I remember when I started trying to build muscle as a vegan. Everyone recommended at least 0.8 grams of protein per pound of bodyweight per day. For me, that meant 115g of protein/day. I tracked my protein the next day, and I was shocked to see it was only 55g. Not even half of the target!
Nowadays, I typically eat 110g to 150g of vegan protein per day without much thought. How? I’ve gotten used to eating more of the foods and meals listed below.
In this post, I’ll share four detailed, high-protein vegan meal plans. I’ll start with a moderate one that I’ve eaten many times. Then I’ll progress to higher and higher amounts of protein. (The last one is over 200g of protein in a day!)
But first, let’s cover the high-protein vegan foods that will be the focus of these meal plans.
List of High-Protein Vegan Foods
In order to hit 100g of protein, 150g of protein, or more on a vegan diet, you need to specifically make it a point to include high-protein vegan foods.
You can’t just eat some beans and expect to automatically reach those kinds of numbers (unless you’re eating a ton of calories).
So, what are the high-protein foods to consider adding to your diet?
Here are some common vegan mock meats and how much protein they actually have in a 100-calorie serving:
- Beyond Burgers have ~7.4 grams of protein per 100 calories.
- Gardein Crispy Tenders have ~7.8 grams of protein per 100 calories.
- Impossible Burgers have ~7.9 grams of protein per 100 calories.
- Fried tofu has ~8.6 grams of protein per 100 calories.
- Butler Soy Curls have ~9.2 grams of protein per 100 calories.
- Raw tofu has ~10.0 grams of protein per 100 calories.
- Tempeh has ~11.3 grams of protein per 100 calories.
- TVP has ~15.0 grams of protein per 100 calories.
- Gardein Plant-Based Jerky has ~15.0 grams of protein per 100 calories.
- Boca Original Vegan Burgers have ~18.6 grams of protein per 100 calories.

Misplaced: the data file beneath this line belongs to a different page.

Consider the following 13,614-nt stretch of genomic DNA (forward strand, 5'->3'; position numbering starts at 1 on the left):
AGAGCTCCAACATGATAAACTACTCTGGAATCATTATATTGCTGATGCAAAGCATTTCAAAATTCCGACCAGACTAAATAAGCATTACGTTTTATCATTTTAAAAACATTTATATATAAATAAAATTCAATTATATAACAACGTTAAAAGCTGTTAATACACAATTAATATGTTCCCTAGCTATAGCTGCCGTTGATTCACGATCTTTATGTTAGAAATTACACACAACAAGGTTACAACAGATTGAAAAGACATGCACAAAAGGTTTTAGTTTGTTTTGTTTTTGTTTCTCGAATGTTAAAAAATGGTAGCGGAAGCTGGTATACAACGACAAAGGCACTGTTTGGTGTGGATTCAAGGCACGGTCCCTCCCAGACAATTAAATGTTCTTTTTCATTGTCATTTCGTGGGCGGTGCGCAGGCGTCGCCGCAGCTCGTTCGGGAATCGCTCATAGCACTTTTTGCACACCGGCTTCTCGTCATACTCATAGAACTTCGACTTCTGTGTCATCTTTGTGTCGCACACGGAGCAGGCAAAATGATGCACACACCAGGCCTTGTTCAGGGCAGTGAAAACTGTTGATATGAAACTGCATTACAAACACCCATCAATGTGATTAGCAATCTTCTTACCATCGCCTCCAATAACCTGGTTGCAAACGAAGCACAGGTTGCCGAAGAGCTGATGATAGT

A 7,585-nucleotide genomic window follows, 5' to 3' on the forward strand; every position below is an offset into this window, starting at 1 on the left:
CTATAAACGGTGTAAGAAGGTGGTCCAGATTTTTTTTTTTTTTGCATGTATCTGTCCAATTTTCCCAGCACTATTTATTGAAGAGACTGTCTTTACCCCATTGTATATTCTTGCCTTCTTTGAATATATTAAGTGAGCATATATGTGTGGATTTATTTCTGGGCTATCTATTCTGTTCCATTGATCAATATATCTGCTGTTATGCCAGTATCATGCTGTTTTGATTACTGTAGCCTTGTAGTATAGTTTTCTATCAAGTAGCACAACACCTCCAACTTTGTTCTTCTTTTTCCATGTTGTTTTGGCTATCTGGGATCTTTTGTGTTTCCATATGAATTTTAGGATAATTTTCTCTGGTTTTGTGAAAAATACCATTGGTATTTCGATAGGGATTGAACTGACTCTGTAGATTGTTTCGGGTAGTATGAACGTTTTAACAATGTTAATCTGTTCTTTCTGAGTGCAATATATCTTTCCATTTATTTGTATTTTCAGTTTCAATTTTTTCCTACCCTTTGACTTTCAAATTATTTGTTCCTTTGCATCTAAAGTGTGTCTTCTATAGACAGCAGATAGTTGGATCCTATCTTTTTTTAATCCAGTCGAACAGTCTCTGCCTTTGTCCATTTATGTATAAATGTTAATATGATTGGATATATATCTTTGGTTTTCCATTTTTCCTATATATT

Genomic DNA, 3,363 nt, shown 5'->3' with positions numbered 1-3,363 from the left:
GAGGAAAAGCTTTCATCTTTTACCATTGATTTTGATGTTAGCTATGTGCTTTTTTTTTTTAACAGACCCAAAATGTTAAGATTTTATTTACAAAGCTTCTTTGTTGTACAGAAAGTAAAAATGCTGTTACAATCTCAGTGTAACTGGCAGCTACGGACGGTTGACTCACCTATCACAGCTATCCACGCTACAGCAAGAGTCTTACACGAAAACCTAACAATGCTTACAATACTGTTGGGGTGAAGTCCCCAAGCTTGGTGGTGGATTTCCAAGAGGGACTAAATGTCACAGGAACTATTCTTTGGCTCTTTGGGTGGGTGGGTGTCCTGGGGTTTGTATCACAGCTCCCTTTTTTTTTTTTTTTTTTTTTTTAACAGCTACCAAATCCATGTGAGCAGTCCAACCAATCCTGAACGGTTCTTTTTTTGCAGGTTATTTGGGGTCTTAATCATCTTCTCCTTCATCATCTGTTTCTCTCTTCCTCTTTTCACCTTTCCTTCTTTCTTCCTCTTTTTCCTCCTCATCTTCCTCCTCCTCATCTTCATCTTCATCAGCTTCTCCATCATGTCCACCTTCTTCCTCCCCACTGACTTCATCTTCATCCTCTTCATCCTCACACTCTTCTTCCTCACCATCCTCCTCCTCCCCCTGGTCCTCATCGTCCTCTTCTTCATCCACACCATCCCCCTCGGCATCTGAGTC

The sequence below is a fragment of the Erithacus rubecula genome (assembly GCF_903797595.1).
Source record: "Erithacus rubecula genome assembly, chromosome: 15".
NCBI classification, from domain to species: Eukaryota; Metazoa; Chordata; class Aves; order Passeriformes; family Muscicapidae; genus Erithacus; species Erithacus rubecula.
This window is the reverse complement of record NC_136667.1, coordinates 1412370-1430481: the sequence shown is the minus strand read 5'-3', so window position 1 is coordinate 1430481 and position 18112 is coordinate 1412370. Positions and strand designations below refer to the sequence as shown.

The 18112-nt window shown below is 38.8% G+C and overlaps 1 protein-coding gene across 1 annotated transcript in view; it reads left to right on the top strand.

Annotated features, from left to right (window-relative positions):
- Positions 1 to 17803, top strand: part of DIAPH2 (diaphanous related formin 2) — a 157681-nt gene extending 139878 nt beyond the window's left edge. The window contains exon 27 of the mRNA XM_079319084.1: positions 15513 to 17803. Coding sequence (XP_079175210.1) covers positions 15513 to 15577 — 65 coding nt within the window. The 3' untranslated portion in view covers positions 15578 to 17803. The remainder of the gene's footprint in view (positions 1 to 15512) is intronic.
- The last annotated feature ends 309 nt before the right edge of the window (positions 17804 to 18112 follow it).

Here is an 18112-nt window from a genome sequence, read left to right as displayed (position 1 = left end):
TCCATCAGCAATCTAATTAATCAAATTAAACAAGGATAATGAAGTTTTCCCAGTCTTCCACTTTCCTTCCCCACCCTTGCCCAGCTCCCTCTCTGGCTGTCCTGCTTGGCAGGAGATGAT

- Seitan has ~20.2 grams of protein per 100 calories.
And just for extra measure, here are even more vegan protein sources:
- Soy milk or pea milk
- High-protein cereal (like this one)
- “Protein pasta” (like these)
- Nutritional yeast
- Protein powder (here’s my personal favorite)
- Peanut butter
So, those are the kinds of foods we’ll be trying to add into your diet. Below, I’ll share some meal plans and recipes that give you some ideas on how to integrate these foods specifically.
High-Protein Vegan Meal Plan #1: 109g of Protein
I’ll start with an example I’ve personally eaten many times. I made this meal plan to try to help clear up my acne.
I actually ate this every day for a while because I was feeling so happy about the results (and I just liked the foods). You can read more about that in my post about how I reduced my acne as a vegan.
Anyway, there’s no designated “breakfast, lunch, dinner” in this meal plan. I just ate a bunch of these small meals and snacks throughout the day, in any order:
- Scrambled tofu with a full block of tofu (44g protein, 420 cal)
- Chia seed pudding, sweetened with protein powder (31g protein, 430 cal)
- Can of lentil vegetable soup (11g protein, 270 cal)
- Small bowl of oatmeal with berries (8g protein, 270 cal)
- A small baggy of almonds (8g protein, 220 cal)
- Bowl of Popcorn (7g protein, 350 cal)
Total: 109g protein, 1960 calories
In this meal plan, the scrambled tofu and the protein powder in the chia seed pudding are clearly adding the most protein. The lentils, oats, almonds, and popcorn all add a little bit, but it’s the tofu and protein powder that really help us get over 100g.
Sometimes I’d add a handful of walnuts or eat brown rice and veggies instead of the soup. But that didn’t affect the protein too much.
Let’s move onto another example!
Side Note: This is the best free video introduction I’ve found on adopting a plant-based diet—the right way. You’ll learn how to lower your risk of cancer, heart disease, type-2 diabetes, Alzheimer’s, and obesity—all with plants. Watch the free Masterclass here.